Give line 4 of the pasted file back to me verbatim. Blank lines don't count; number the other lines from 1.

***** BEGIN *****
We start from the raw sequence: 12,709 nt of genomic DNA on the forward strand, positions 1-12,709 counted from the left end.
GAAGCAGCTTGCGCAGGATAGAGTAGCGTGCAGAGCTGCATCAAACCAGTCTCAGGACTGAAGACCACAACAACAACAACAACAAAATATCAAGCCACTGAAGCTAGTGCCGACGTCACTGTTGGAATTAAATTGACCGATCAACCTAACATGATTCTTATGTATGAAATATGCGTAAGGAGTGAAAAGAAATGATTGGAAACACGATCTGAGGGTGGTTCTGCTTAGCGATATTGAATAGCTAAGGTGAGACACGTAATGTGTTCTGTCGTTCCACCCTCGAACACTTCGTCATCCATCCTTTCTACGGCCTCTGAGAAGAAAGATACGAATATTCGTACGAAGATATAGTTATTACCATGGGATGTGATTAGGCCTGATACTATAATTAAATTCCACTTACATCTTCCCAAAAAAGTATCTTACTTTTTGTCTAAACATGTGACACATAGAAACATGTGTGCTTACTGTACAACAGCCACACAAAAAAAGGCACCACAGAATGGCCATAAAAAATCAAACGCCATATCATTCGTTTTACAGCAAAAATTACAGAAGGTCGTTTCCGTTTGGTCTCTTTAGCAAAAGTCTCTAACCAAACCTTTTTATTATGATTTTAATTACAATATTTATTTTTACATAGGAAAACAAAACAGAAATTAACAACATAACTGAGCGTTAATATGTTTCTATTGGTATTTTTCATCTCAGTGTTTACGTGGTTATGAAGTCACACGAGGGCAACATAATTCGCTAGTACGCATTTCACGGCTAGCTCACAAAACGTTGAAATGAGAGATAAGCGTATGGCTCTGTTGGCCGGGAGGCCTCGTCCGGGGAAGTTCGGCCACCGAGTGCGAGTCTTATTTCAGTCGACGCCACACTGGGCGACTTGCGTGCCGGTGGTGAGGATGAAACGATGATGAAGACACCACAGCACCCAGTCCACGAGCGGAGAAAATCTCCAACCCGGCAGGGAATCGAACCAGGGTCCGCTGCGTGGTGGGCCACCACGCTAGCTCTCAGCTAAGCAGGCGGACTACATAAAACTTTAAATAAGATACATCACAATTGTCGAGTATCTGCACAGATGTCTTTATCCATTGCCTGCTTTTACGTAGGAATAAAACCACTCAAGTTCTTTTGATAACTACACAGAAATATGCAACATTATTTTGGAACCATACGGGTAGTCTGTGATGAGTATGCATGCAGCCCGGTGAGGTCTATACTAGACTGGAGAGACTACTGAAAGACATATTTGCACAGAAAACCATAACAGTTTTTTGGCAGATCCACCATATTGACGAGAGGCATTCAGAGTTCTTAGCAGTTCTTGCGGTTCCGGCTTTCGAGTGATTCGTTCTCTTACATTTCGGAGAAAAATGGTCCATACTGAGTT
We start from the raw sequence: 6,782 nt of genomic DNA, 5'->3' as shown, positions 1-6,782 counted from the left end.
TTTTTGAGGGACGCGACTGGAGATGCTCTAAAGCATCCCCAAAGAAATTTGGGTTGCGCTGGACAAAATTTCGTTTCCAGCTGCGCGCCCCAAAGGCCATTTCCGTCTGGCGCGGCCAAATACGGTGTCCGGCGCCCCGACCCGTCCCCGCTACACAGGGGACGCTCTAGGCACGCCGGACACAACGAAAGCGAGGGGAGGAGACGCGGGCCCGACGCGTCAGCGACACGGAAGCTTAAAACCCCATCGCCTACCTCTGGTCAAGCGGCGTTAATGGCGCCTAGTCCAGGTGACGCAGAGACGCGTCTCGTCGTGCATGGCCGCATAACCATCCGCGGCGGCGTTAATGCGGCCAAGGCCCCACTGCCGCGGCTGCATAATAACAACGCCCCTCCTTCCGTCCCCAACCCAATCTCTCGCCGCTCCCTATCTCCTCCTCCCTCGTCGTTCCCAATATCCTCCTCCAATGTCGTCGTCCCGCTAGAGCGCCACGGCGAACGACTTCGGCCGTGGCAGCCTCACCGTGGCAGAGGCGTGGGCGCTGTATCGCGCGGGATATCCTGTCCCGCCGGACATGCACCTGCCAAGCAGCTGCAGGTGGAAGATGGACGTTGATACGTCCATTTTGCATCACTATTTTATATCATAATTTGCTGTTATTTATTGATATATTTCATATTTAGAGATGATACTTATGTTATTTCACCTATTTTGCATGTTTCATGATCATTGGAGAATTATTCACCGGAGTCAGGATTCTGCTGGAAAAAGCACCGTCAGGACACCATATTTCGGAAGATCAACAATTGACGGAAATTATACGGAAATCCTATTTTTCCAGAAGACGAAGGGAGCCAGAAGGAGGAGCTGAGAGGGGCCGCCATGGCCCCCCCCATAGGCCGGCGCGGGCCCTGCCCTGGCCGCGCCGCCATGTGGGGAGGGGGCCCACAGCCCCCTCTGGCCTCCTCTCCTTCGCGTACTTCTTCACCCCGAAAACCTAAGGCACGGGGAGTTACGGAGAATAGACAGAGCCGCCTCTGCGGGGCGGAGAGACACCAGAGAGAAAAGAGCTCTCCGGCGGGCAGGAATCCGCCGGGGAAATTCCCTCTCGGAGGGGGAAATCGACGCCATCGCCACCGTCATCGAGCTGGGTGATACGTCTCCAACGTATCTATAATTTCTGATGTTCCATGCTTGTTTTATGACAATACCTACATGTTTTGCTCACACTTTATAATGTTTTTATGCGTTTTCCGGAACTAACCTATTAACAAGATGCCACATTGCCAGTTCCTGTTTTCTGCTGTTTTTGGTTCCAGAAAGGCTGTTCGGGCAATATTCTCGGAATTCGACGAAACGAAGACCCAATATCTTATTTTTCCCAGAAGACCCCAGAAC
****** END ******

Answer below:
TTTTTGAGGGACGCGACTGGAGATGCTCTAAAGCATCCCCAAAGAAATTTGGGTTGCGCTGGACAAAATTTCGTTTCCAGCTGCGCGCCCCAAAGGCCATTTCCGTCTGGCGCGGCCAAATACGGTGTCCGGCGCCCCGACCCGTCCCCGCTACACAGGGGACGCTCTAGGCACGCCGGACACAACGAAAGCGAGGGGAGGAGACGCGGGCCCGACGCGTCAGCGACACGGAAGCTTAAAACCCCATCGCCTACCTCTGGTCAAGCGGCGTTAATGGCGCCTAGTCCAGGTGACGCAGAGACGCGTCTCGTCGTGCATGGCCGCATAACCATCCGCGGCGGCGTTAATGCGGCCAAGGCCCCACTGCCGCGGCTGCATAATAACAACGCCCCTCCTTCCGTCCCCAACCCAATCTCTCGCCGCTCCCTATCTCCTCCTCCCTCGTCGTTCCCAATATCCTCCTCCAATGTCGTCGTCCCGCTAGAGCGCCACGGCGAACGACTTCGGCCGTGGCAGCCTCACCGTGGCAGAGGCGTGGGCGCTGTATCGCGCGGGATATCCTGTCCCGCCGGACATGCACCTGCCAAGCAGCTGCAGGTGGAAGATGGACGTTGATACGTCCATTTTGCATCACTATTTTATATCATAATTTGCTGTTATTTATTGATATATTTCATATTTAGAGATGATACTTATGTTATTTCACCTATTTTGCATGTTTCATGATCATTGGAGAATTATTCACCGGAGTCAGGATTCTGCTGGAAAAAGCACCGTCAGGACACCATATTTCGGAAGATCAACAATTGACGGAAATTATACGGAAATCCTATTTTTCCAGAAGACGAAGGGAGCCAGAAGGAGGAGCTGAGAGGGGCCGCCATGGCCCCCCCCATAGGCCGGCGCGGGCCCTGCCCTGGCCGCGCCGCCATGTGGGGAGGGGGCCCACAGCCCCCTCTGGCCTCCTCTCCTTCGCGTACTTCTTCACCCCGAAAACCTAAGGCACGGGGAGTTACGGAGAATAGACAGAGCCGCCTCTGCGGGGCGGAGAGACACCAGAGAGAAAAGAGCTCTCCGGCGGGCAGGAATCCGCCGGGGAAATTCCCTCTCGGAGGGGGAAATCGACGCCATCGCCACCGTCATCGAGCTGGGTGATACGTCTCCAACGTATCTATAATTTCTGATGTTCCATGCTTGTTTTATGACAATACCTACATGTTTTGCTCACACTTTATAATGTTTTTATGCGTTTTCCGGAACTAACCTATTAACAAGATGCCACATTGCCAGTTCCTGTTTTCTGCTGTTTTTGGTTCCAGAAAGGCTGTTCGGGCAATATTCTCGGAATTCGACGAAACGAAGACCCAATATCTTATTTTTCCCAGAAGACCCCAGAAC